Salvador Dalí

FlorDali Les Fruits prunier hatif (Hurrying Plum Tree)

1969/70
photolith with engraving and embossing on paper
Inventory number 346
Salvador Dalí’s FlorDali Les Fruits suite was published by Jean Schneider and there are 340 prints in the authentic edition. The suite was divided into several issues on differing types of paper. The CL portion consists of 150 prints and were made on Auvergne paper. This paper was made in a paper mill in Auvergne, France and is well known for being a preferred paper for printmaking by artists such as Salvador Dalí and Pablo Picasso. 

Fruit has been depicted in artworks throughout history, represented from the old masters to contemporary artists.  This history of fruit represented in art dates to ancient Egypt as emblems of nourishment, abundance, differing seasons, fertility, pleasure, and the passage of time.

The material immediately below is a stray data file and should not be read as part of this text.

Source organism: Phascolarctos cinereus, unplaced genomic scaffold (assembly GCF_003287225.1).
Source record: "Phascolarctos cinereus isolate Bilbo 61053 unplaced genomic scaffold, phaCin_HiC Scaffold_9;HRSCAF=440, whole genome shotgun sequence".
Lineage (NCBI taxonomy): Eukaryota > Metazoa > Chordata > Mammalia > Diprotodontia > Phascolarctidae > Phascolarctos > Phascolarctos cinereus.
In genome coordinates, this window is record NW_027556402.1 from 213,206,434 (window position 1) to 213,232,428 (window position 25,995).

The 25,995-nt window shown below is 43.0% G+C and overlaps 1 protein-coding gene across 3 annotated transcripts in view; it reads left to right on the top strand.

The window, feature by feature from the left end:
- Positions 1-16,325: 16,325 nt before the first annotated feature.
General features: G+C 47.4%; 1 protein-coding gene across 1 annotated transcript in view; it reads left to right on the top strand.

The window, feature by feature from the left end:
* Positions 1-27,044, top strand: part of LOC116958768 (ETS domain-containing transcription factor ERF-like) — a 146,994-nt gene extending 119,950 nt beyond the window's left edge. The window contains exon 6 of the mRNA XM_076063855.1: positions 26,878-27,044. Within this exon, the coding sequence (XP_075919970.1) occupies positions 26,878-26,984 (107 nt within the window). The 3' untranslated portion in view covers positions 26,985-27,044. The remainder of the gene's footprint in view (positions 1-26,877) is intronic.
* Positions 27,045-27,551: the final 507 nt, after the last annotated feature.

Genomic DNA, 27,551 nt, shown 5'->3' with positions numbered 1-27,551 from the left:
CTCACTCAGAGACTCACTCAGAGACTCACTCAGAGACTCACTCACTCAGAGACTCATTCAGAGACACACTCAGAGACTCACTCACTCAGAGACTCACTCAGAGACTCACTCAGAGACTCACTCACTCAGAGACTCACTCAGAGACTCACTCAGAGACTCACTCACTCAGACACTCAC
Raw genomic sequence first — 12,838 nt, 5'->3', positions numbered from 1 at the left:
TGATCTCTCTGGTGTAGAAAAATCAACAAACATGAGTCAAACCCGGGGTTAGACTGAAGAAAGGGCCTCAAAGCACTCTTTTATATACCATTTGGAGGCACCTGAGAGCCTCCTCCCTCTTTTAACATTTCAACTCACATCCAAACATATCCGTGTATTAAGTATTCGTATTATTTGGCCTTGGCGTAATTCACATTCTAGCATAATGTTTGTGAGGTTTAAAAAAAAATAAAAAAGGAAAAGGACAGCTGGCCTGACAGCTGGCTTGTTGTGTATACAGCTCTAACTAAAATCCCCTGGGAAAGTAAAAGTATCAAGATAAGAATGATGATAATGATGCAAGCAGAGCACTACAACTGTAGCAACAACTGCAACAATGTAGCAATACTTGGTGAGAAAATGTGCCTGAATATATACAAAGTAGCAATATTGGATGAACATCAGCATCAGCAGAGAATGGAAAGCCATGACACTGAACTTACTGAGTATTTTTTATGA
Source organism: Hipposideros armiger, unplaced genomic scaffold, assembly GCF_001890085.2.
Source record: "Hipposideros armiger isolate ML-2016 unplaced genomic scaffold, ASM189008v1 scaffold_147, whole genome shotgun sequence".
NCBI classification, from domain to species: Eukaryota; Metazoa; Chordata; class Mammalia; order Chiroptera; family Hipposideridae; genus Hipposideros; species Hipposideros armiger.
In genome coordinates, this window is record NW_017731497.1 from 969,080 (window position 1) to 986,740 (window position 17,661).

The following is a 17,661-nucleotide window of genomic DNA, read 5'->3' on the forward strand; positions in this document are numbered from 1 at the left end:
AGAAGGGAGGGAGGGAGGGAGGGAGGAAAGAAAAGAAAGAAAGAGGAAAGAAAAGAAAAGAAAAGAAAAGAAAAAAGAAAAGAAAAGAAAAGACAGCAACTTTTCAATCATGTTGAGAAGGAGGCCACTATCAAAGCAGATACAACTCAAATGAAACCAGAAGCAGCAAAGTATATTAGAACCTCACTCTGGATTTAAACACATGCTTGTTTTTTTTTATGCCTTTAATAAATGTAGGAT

For Salvador Dalí, the sexuality of human beings in anthropomorphic form through animals, plants, trees, flowers, and fruits is explored in the FlorDali Les Fruits suite. 

The plum blossom originated in China centuries ago and have later been introduced globally as a significant tree and cuisine. The fruit blooms during the colder months of the year and symbolise hope in a time of bleakness. Plums are also said to represent endurance, vitality, and strength in dreams as the fruit grow in demanding environments, never giving up. Dalí examines sexuality, fertility, and life cycles through his artwork FlorDali Les Fruits prunier hatif (Hurrying Plum Tree) with the metaphor of movement. The plum man runs over the slow and steady progress of the snail.